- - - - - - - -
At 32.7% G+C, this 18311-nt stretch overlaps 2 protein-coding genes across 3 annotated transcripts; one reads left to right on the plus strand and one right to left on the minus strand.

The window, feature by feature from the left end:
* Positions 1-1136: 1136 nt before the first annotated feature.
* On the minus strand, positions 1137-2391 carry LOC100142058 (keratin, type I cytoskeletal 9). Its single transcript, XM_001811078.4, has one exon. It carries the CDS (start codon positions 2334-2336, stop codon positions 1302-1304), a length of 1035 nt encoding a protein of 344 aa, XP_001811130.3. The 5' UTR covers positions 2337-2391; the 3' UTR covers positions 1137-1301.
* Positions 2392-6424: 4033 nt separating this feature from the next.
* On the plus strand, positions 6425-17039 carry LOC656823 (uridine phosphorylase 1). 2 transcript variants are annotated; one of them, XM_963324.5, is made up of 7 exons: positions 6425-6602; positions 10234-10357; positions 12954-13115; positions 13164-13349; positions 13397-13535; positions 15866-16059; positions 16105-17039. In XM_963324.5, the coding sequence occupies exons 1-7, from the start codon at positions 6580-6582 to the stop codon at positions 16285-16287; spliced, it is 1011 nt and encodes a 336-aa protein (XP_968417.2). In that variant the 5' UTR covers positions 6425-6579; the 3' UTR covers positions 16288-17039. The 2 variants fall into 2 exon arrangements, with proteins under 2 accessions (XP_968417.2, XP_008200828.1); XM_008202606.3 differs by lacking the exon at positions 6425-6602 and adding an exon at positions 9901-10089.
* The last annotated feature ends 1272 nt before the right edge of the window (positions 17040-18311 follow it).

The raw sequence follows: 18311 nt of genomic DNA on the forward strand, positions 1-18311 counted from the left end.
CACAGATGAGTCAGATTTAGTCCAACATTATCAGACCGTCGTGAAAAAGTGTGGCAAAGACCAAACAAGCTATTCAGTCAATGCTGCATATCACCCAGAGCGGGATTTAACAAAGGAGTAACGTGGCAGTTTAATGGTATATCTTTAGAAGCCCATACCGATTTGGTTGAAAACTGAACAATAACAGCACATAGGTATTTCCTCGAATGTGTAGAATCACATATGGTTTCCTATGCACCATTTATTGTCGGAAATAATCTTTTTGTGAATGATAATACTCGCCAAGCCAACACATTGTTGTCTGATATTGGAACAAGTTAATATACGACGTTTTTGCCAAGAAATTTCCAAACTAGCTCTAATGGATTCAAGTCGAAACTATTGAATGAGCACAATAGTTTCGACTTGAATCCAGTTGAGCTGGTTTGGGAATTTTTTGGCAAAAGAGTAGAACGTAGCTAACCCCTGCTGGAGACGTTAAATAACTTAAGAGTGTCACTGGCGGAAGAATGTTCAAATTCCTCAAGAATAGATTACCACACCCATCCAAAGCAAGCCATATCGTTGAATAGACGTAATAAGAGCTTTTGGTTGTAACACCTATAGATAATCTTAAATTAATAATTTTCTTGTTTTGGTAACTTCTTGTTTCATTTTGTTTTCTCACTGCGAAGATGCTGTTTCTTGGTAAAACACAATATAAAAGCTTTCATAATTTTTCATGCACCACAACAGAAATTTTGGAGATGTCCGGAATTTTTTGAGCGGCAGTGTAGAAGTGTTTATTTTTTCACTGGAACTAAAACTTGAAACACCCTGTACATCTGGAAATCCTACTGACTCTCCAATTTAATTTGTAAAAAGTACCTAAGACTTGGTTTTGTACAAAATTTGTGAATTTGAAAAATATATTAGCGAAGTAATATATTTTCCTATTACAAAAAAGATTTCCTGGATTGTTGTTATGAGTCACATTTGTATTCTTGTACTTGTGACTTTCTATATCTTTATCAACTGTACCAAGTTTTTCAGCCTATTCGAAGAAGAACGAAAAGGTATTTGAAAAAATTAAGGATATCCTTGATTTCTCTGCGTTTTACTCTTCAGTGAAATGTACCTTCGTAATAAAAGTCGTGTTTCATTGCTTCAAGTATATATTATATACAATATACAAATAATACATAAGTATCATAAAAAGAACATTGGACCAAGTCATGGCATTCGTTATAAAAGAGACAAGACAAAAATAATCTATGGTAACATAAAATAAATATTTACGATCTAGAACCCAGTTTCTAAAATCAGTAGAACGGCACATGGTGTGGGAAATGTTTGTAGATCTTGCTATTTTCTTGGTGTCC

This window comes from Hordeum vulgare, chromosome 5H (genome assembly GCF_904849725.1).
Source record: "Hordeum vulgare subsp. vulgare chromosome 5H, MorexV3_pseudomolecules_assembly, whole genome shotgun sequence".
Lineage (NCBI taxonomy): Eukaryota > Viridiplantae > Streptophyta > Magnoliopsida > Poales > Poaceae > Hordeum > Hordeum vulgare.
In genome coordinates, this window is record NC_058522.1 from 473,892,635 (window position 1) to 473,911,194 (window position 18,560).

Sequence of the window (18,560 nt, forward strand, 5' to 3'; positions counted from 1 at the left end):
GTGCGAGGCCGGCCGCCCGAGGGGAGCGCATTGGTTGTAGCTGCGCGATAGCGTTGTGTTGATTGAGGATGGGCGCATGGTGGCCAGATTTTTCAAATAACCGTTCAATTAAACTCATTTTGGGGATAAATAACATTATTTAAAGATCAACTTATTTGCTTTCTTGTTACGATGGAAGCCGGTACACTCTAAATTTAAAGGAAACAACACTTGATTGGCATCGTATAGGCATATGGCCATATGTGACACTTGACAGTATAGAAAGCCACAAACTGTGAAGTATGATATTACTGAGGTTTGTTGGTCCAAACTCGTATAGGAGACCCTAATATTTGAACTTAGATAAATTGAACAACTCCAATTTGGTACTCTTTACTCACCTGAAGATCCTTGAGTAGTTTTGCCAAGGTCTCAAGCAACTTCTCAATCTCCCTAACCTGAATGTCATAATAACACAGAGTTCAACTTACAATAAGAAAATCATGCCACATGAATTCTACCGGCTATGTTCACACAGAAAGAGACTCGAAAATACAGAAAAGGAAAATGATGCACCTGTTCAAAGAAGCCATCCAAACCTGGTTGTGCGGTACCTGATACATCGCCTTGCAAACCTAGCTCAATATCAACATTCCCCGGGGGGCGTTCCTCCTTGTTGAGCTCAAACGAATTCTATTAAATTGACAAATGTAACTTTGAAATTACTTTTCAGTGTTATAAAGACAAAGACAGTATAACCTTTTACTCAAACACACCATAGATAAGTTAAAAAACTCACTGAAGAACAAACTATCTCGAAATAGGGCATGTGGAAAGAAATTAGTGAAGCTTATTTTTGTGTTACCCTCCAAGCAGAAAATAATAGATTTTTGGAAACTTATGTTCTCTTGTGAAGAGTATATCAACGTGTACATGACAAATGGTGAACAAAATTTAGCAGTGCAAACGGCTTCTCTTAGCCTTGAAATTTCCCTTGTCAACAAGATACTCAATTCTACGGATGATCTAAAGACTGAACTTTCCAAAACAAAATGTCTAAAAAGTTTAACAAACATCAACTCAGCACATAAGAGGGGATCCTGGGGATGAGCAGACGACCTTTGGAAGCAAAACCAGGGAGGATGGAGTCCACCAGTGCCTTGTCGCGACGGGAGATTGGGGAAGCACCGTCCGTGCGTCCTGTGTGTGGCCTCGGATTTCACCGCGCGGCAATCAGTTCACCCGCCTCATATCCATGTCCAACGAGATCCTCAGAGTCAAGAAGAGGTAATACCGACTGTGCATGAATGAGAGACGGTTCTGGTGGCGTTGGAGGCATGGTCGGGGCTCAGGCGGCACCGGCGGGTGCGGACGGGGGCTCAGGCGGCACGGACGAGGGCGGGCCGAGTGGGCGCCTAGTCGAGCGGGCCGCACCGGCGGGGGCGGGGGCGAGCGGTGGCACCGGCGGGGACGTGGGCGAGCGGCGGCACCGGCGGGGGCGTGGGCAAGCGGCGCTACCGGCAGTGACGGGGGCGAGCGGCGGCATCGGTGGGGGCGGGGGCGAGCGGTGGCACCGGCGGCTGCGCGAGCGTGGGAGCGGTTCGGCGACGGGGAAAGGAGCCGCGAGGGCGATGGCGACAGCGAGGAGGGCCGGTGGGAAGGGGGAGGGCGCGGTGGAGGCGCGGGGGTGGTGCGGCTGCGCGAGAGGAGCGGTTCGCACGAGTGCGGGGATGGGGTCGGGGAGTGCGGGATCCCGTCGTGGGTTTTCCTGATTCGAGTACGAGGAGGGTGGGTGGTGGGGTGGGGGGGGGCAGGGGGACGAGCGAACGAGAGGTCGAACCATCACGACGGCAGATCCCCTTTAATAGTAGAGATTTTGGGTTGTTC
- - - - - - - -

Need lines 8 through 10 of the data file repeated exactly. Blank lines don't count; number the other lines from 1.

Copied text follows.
The raw sequence follows: 18311 nt of genomic DNA on the forward strand, positions 1-18311 counted from the left end.
CACAGATGAGTCAGATTTAGTCCAACATTATCAGACCGTCGTGAAAAAGTGTGGCAAAGACCAAACAAGCTATTCAGTCAATGCTGCATATCACCCAGAGCGGGATTTAACAAAGGAGTAACGTGGCAGTTTAATGGTATATCTTTAGAAGCCCATACCGATTTGGTTGAAAACTGAACAATAACAGCACATAGGTATTTCCTCGAATGTGTAGAATCACATATGGTTTCCTATGCACCATTTATTGTCGGAAATAATCTTTTTGTGAATGATAATACTCGCCAAGCCAACACATTGTTGTCTGATATTGGAACAAGTTAATATACGACGTTTTTGCCAAGAAATTTCCAAACTAGCTCTAATGGATTCAAGTCGAAACTATTGAATGAGCACAATAGTTTCGACTTGAATCCAGTTGAGCTGGTTTGGGAATTTTTTGGCAAAAGAGTAGAACGTAGCTAACCCCTGCTGGAGACGTTAAATAACTTAAGAGTGTCACTGGCGGAAGAATGTTCAAATTCCTCAAGAATAGATTACCACACCCATCCAAAGCAAGCCATATCGTTGAATAGACGTAATAAGAGCTTTTGGTTGTAACACCTATAGATAATCTTAAATTAATAATTTTCTTGTTTTGGTAACTTCTTGTTTCATTTTGTTTTCTCACTGCGAAGATGCTGTTTCTTGGTAAAACACAATATAAAAGCTTTCATAATTTTTCATGCACCACAACAGAAATTTTGGAGATGTCCGGAATTTTTTGAGCGGCAGTGTAGAAGTGTTTATTTTTTCACTGGAACTAAAACTTGAAACACCCTGTACATCTGGAAATCCTACTGACTCTCCAATTTAATTTGTAAAAAGTACCTAAGACTTGGTTTTGTACAAAATTTGTGAATTTGAAAAATATATTAGCGAAGTAATATATTTTCCTATTACAAAAAAGATTTCCTGGATTGTTGTTATGAGTCACATTTGTATTCTTGTACTTGTGACTTTCTATATCTTTATCAACTGTACCAAGTTTTTCAGCCTATTCGAAGAAGAACGAAAAGGTATTTGAAAAAATTAAGGATATCCTTGATTTCTCTGCGTTTTACTCTTCAGTGAAATGTACCTTCGTAATAAAAGTCGTGTTTCATTGCTTCAAGTATATATTATATACAATATACAAATAATACATAAGTATCATAAAAAGAACATTGGACCAAGTCATGGCATTCGTTATAAAAGAGACAAGACAAAAATAATCTATGGTAACATAAAATAAATATTTACGATCTAGAACCCAGTTTCTAAAATCAGTAGAACGGCACATGGTGTGGGAAATGTTTGTAGATCTTGCTATTTTCTTGGTGTCC

This window comes from Hordeum vulgare, chromosome 5H (genome assembly GCF_904849725.1).